Last year, filmmaker Erick Oh was nominated for an Oscar for his expansive and thought-provoking animated short “Opera,” which contemplated the contemporary world by exploring a huge pyramid where hundreds of little figures were born, lived, loved, went to war and died in a continuous loop.

He’s back in Oscar’s sights this year with a film that again looks at the cycle of life, but this time with an intensely personal, yet still universal, lens. “Namoo,” which was created in both 2D and VR with Baobab Studios, follows a man from birth to death. The short is on the Academy’s shortlist for consideration in best animated short film.

“’Namoo,’ which means tree in Korean, was inspired by the loss of my grandfather a long time ago,” Oh explains. “At the time, it was a sudden goodbye and we weren’t prepared for it, so during my grieving process I made up this little story of a man who hangs his memories and belongings to a tree.”

After putting aside the story for a while, Oh thought of it again while talking with the creatives at Baobab Studios, including co-founder and CEO Maureen Fan.

“About two or three years ago, I was hanging out with Maureen and the amazing people at Baobab. I don’t know why but I decided it was about time to take this little story I had tucked in my mental drawer and share it with the world,” he recalls.

“I’ve been a fan of Erick Oh’s for a while,” Fan says. She was particularly drawn to work he’d done for fellow Bay Area animation studio Tonko House with “The Dam Keeper Poems.” “The animation is so subtle and so moving and said so much with no words. We, at Baobab, are all about bringing in amazing visionary creatives to help them achieve their vision. Erick’s vision was one that really spoke to us.”

Oh and the team at Baobab, known for its award-winning animated shorts in virtual reality, wanted to bring the story to life in both 2D and VR.

“The reason why we wanted both is because for the 2D specifically, we wanted you to be able to put yourself into the mind of that character and let the experience wash over you,” Fan explained. “That’s why we wanted it to be two different versions because they achieved completely different things. There are huge differences between the two experiences.”

Both versions were made available alongside each other, during the pandemic no less, using an Oculus tool for animators called Quill. Oh discusses using Quill and the making of “Namoo” in an exclusive discussion with Variety.

Oh shared that animating with Quill offers “a whole new way to animate.”

“When animators watch this, they are blown away because they’ve never seen this technique ever from anywhere. It’s a great mixture of 2D traditional animation, like Disney, old-time classic Disney animation, and Pixar CG animation,” he explains. “The three-minute featurette may make it more clear.”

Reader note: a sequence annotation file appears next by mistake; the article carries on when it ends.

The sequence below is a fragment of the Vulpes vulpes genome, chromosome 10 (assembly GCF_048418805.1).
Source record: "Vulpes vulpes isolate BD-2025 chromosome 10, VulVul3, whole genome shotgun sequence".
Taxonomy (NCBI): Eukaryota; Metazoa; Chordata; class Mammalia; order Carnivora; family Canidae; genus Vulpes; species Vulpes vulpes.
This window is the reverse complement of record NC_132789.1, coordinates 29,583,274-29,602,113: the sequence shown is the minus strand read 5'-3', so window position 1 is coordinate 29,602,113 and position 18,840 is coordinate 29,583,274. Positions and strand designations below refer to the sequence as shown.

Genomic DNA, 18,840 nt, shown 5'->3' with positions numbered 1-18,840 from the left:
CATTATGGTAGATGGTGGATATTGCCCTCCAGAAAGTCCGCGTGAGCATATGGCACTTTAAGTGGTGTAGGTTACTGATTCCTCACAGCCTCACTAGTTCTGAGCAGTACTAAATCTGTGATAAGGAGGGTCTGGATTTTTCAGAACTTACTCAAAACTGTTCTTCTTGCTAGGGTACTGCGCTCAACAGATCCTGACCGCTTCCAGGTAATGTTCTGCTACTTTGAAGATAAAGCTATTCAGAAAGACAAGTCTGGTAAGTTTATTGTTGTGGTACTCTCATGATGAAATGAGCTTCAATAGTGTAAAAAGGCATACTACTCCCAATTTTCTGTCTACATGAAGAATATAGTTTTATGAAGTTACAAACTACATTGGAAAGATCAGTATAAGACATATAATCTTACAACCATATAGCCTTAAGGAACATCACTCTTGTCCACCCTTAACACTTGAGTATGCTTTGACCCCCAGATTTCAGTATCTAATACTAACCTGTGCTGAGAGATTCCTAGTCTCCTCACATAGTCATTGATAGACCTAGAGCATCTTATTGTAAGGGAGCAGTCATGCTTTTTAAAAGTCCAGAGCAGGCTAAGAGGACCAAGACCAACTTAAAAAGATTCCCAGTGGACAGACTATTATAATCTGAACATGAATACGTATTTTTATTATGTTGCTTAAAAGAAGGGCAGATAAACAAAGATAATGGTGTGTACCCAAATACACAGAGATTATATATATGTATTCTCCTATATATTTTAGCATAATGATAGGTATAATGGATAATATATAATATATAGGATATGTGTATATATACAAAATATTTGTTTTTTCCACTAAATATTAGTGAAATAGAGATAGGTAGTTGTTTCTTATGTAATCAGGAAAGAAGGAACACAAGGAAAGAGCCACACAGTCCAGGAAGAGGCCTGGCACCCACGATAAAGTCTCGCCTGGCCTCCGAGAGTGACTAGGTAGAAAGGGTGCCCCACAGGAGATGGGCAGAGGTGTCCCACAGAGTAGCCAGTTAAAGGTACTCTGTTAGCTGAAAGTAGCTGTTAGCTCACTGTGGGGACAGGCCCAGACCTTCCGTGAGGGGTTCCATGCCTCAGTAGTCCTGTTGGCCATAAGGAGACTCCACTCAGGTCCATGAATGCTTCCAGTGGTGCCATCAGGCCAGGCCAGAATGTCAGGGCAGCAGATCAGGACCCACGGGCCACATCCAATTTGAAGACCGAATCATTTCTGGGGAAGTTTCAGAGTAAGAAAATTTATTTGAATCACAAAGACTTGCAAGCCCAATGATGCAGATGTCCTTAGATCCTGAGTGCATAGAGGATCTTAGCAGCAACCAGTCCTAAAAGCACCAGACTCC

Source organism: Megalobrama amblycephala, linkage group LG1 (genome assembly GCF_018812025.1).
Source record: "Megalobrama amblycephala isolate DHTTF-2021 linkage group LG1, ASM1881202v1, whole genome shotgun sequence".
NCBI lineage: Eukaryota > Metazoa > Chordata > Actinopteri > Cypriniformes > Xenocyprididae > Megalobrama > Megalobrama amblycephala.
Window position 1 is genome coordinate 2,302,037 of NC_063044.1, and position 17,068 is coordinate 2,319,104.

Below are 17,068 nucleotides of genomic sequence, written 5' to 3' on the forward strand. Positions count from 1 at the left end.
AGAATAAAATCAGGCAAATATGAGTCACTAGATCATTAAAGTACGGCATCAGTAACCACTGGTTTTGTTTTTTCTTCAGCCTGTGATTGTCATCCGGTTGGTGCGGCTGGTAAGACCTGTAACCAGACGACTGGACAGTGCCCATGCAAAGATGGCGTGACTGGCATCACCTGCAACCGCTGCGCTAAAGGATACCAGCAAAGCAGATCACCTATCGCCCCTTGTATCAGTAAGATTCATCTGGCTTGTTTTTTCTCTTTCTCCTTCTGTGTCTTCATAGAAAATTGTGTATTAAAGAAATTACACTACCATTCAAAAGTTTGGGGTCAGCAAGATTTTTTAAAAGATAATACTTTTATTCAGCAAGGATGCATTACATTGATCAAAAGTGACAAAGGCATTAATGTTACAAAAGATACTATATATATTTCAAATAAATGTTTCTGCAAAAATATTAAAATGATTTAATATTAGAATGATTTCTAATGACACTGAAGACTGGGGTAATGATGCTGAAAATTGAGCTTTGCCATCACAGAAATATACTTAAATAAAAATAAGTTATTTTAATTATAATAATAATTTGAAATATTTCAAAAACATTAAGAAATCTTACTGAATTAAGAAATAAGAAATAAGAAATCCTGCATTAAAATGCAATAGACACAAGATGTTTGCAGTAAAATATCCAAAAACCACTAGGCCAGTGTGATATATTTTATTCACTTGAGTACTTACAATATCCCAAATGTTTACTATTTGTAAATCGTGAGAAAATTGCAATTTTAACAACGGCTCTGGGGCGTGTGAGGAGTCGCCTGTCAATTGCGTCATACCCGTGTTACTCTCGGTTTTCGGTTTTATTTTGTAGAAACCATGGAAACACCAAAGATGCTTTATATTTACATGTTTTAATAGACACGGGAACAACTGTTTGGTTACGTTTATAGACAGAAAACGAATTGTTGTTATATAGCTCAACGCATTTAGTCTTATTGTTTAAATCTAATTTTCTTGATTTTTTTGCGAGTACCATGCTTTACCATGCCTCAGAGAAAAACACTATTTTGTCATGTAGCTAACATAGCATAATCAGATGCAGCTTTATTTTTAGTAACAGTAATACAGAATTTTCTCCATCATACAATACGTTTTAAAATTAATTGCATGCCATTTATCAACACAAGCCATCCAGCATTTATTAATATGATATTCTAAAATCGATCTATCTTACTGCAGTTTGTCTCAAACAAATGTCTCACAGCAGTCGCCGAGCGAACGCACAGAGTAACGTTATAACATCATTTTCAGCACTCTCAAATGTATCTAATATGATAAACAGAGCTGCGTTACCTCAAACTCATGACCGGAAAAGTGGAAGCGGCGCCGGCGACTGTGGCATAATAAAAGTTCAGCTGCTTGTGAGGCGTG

“Erick’s vision is about all the joys and sorrows and imperfections in life and how it’s still beautiful at the end, no matter how many imperfections, which meant that he really wanted it to have this hand-drawn feel because it has to feel very human,” Fan explains. “Being able to literally hand paint and draw every single frame meant that the imperfections of using our hands and drawing makes its way into the film. That’s why we ultimately chose to use Quill.”

“There is no frame interpolation inside Quill, which means that you have to literally paint every single frame in there; it’s literally a painting,” she continues. “There’s also no rigging. So it’s literally puppeteering or stop motion — moving the arms, moving all the pieces. Also there are no lighting tools, which means that every single night-to-day, every single season, every object had to be repainted under every single lighting scene and every lighting scenario.”

While making the 2D version was important, Oh was excited to do the film in VR as well. “I really thought this VR medium is a perfect tool to tell this particular story, because ‘Namoo’ is all about the journey to yourself. It is very internal. I love for the audience to find themselves and it’s more about immersion than just linear storytelling.”

“I also didn’t want give up this amazing language of cinema,” Oh said, explaining why there were two versions of the project. “We planned everything ahead: All the footage, all the shots and all the characters are exactly the same, but the post-production was slightly different. So we finished the VR version first, and then we spent another three, four months retranslating everything into the 2D short.”

“Namoo” has made the rounds at major 2021 film festivals, including Sundance, Tribeca, SXSW and SIGGRAPH, but it’s about to get a big visibility boost on HBO Max thanks to a deal with WarnerMedia OneFifty. “Namoo,” executive produced by actor John Cho and produced by Baobab’s Fan, Eric Darnell, Larry Cutler and Kane Lee, will be released on the streaming platform on Jan. 27. The acquisition could mean a lot to a project looking to be seen ahead of Oscar nominations, which are scheduled to be announced on Feb. 8.

While a nomination would be especially sweet for this project, Oh is ready to move ahead and tell more stories.

“I want to explore storytelling from many different angles and directions, including traditional, like narrative, linear storytelling as well as more immersive, thinking-outside-the-box types of storytelling,” he said. “I have plans to do all those things and keep pushing forward, pushing my limits.”